Vacant for 40 years, the Historic Springfield Union Station Now Is a Gateway to the Future

The late architecture critic Ada Louise Huxtable once observed, “Nothing was more up-to-date when it was built, or is more obsolete today, than the railroad station.” While it’s true that the rail industry in the U.S. experienced steady decline with the rise of interstate development and car ownership in the 1950s, with many stations closing down as a result, some of these historic buildings are being modernized and coming back to life as vital parts of their communities.

A shining example of this revitalization effort is the newly renovated Springfield Union Station, in Springfield, Mass., a once bustling transportation center left forgotten for 40 years that has since been given new life and purpose thanks to the team at HDR’s Boston office. As a Metamorphosis Awards winner in the Historic category, Union Station has once again become a center of the community and an extension of the public realm, paving the way for the future of the city and its residents.

AFTER PHOTOS: Dan Schwalm, Courtesy of HDR and BEFORE PHOTOS: HDR


Constructed in 1926, the depression-era Union Station served as a major crossroads of the Northeast and was a prominent building in downtown Springfield. Its 11 tracks and the adjacent Baggage Building supported the arrival and departure of more than 90 trains per day with seating to accommodate 650 travelers, as well as restaurants, news stands, barber shops and other amenities. Eventually, Union Station closed its doors in the late 1970s as rail use declined.

“It looked like it had just been abandoned,” recalls Megan Doyle Mele, interior designer at HDR. “There was old office furniture—desks, papers that were left—just like people walked out and never came back.”

Joe Mamayek, AIA, LEED AP, design principal at HDR, described the existing conditions in the building “like memories that were frozen within the space.”

While Union Station sat in decay, Rep. Richard Neal (D-Mass.) made it his mission to see this building come back to life and once again hold an important place within the community. Neal, along with other elected officials, local citizens, and the Springfield Redevelopment Authority, agreed to transform Union Station into a modern, multi-modal transportation hub and an investment in infrastructure.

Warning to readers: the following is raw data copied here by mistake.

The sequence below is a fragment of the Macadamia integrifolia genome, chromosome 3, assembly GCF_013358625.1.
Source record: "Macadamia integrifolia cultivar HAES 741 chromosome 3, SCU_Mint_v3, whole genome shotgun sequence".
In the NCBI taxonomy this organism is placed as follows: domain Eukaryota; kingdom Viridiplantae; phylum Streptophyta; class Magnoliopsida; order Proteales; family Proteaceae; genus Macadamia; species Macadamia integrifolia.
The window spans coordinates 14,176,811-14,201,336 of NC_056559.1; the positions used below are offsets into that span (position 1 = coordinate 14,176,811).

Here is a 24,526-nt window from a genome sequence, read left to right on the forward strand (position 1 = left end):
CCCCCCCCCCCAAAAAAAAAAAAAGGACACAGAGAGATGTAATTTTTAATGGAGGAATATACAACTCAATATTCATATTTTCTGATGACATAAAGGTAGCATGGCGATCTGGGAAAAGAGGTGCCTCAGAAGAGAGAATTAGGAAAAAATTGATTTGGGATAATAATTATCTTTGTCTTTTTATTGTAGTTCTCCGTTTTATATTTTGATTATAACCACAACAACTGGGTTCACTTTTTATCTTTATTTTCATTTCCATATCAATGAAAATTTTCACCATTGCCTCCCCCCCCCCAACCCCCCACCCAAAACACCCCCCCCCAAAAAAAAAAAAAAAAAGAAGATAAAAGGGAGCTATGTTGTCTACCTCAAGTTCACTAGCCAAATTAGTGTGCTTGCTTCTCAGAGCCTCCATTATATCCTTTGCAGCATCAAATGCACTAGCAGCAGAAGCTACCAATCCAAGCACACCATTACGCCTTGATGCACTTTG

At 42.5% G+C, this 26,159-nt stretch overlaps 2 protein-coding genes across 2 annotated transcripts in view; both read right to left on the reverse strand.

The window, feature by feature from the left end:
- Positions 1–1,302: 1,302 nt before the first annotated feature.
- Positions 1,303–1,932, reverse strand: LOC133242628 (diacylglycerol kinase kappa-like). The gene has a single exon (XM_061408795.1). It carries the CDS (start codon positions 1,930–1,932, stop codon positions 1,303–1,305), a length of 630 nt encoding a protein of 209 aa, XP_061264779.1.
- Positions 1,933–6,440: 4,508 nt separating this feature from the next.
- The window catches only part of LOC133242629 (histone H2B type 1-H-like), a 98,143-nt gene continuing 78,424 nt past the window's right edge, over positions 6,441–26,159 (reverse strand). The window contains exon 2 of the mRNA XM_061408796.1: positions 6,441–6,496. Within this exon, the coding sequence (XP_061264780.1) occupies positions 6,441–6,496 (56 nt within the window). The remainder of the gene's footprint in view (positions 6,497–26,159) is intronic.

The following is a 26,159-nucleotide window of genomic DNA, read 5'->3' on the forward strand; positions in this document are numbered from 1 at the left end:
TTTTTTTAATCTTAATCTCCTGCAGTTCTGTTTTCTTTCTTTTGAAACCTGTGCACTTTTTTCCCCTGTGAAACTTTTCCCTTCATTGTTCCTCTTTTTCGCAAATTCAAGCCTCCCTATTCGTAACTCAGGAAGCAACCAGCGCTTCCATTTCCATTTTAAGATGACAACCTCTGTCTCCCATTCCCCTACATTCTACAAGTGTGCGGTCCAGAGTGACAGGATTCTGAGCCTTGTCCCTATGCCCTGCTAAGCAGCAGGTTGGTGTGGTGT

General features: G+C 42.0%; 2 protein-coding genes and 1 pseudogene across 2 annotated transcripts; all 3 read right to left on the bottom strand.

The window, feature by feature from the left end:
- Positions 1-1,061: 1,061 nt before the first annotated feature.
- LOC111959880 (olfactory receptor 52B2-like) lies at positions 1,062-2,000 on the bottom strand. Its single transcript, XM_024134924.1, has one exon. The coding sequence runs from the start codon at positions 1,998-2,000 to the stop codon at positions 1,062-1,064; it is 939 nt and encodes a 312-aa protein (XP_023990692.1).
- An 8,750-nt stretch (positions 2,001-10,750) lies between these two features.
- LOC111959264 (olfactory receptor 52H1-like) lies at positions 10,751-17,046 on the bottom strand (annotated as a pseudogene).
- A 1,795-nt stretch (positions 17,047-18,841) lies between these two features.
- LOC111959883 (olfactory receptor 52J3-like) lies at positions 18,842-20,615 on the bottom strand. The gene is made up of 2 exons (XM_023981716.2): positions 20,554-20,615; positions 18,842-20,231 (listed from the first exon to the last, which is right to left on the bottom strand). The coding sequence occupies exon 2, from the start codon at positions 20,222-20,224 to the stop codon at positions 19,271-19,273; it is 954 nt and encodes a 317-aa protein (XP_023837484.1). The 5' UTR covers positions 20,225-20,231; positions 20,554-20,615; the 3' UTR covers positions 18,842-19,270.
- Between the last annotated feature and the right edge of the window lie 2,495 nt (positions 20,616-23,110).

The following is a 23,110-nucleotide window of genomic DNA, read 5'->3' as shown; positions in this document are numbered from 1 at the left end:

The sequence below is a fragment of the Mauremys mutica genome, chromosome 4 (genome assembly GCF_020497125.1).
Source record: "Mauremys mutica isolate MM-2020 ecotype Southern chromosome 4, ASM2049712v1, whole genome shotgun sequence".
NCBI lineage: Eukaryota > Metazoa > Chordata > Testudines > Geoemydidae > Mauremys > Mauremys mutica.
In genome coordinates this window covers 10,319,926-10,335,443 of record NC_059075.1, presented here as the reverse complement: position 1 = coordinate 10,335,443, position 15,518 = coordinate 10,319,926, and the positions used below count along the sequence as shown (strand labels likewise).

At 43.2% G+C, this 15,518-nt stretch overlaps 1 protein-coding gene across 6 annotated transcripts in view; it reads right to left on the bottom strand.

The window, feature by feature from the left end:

After interior and exterior assessments, the HDR team, along with assistance from a preservation architect, developed a strategic intervention plan based on a tiered system of architectural and historical significance. From the evaluation it was decided the exterior façade, train platforms, canopies, and interior spaces of the main concourse held the greatest architectural and historical significance. The exterior brickwork was stabilized and repaired, new energy-efficient windows similar to the originals were installed, and exterior lighting was modernized.

Having fallen into neglect over the years, a leaking roof led to extensive water damage. The unsalvageable plaster arches, walls and ceiling needed to be completely replaced. The team recorded and replicated the extensive plaster molding details that adorned the arches and ceiling, and the original light fixtures were replicated and relocated to their previous locations. Even the station’s iconic clock was restored to working condition and placed back in its rightful place—as though the 40 years it sat in neglect had not even passed.

“Within the main concourse we were able to salvage some of the historic pieces within the space, including the steel frames around the entry doors, as well as the historic light fixtures,” Mele says. “And then some of the historic artifacts that we were able to keep and refurbish were the original clock within the concourse.”

To complement and simultaneously distinguish itself from the existing design language, a material palette of porcelain tile, metal and glass was selected. “[We] embraced a contemporary approach, avoiding imitating the past or possibly erring on historicism,” Mamayek notes. “Design solutions were ‘distinctive’ yet respectful of the historic character of place, including massing, proportions, scale, color, materiality and details of the campus.”

To showcase the rich history of Union Station, the design team collaborated with the client and the Springfield Museum to incorporate a series of wall murals and artifacts that speak to Union Station’s past while looking ahead to the future. In addition to restoring and preserving the building’s history, the program also required the modernization of amenities. To that end, new security technology and customer-service counters were installed within the concourse.